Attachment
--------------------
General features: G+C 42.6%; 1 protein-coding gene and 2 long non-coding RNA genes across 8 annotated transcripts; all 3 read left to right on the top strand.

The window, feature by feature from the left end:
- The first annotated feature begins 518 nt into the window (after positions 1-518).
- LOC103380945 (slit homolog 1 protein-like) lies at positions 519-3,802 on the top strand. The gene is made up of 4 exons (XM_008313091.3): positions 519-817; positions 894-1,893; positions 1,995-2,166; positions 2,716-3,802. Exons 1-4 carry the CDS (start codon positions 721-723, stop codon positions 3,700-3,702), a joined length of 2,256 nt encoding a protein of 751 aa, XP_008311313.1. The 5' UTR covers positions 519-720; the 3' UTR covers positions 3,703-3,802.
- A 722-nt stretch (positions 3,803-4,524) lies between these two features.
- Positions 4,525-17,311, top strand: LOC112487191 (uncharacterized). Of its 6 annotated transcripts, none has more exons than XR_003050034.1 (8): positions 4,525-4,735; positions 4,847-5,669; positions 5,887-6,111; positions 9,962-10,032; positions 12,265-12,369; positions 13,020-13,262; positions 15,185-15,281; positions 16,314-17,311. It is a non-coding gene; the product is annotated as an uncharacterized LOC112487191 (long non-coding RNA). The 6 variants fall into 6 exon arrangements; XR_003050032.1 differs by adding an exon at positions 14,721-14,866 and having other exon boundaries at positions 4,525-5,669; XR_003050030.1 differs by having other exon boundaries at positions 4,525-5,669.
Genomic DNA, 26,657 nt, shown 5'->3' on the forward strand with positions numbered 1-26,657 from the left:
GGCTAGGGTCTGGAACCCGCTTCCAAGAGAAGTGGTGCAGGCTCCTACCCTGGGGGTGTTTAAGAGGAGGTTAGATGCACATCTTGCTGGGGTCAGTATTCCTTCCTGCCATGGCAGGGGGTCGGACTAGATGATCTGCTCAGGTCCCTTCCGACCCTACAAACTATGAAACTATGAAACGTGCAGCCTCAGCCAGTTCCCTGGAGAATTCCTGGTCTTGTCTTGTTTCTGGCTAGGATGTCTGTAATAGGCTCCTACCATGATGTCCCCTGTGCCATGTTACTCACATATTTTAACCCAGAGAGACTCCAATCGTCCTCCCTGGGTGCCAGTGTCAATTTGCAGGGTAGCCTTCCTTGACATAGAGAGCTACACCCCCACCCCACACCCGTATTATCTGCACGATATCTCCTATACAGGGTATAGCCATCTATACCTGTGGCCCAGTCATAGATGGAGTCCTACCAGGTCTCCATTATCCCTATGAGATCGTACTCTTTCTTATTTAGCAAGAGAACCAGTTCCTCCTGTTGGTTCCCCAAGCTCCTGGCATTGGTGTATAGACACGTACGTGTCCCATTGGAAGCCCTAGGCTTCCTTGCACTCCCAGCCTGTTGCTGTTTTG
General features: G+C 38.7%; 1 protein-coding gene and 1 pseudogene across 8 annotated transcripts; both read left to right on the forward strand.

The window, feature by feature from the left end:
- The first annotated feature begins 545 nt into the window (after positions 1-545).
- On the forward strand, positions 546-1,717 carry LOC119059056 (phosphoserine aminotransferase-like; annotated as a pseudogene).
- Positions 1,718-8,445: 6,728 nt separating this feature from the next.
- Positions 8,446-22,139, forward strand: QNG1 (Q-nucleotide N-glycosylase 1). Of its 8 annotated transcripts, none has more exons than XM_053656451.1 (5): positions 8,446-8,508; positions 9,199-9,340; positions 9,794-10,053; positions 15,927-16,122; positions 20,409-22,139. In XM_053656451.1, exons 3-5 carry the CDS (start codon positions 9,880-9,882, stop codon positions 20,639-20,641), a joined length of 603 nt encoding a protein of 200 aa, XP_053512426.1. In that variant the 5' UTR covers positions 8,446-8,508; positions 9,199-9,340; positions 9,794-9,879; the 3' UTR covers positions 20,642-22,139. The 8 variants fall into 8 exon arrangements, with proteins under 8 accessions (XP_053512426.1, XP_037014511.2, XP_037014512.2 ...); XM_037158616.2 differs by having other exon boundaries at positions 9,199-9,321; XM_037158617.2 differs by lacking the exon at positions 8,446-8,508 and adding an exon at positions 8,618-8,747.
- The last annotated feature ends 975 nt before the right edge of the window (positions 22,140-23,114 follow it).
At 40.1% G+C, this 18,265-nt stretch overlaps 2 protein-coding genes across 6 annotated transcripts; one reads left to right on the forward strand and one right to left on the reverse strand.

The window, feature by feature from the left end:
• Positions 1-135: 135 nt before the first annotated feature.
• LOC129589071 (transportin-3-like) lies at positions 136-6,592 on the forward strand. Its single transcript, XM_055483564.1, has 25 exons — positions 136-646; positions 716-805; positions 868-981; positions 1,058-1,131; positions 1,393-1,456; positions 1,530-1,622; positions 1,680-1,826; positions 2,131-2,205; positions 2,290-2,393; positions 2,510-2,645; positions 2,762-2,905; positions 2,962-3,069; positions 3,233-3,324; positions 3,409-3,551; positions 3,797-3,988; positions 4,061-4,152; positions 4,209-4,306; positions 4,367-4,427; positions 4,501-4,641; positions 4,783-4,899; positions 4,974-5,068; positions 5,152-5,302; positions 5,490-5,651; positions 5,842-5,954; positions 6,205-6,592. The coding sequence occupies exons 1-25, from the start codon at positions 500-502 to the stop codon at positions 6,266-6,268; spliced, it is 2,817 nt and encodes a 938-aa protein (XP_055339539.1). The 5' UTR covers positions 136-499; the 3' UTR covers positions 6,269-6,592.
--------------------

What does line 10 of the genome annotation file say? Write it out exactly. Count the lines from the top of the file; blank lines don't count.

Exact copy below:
The window, feature by feature from the left end: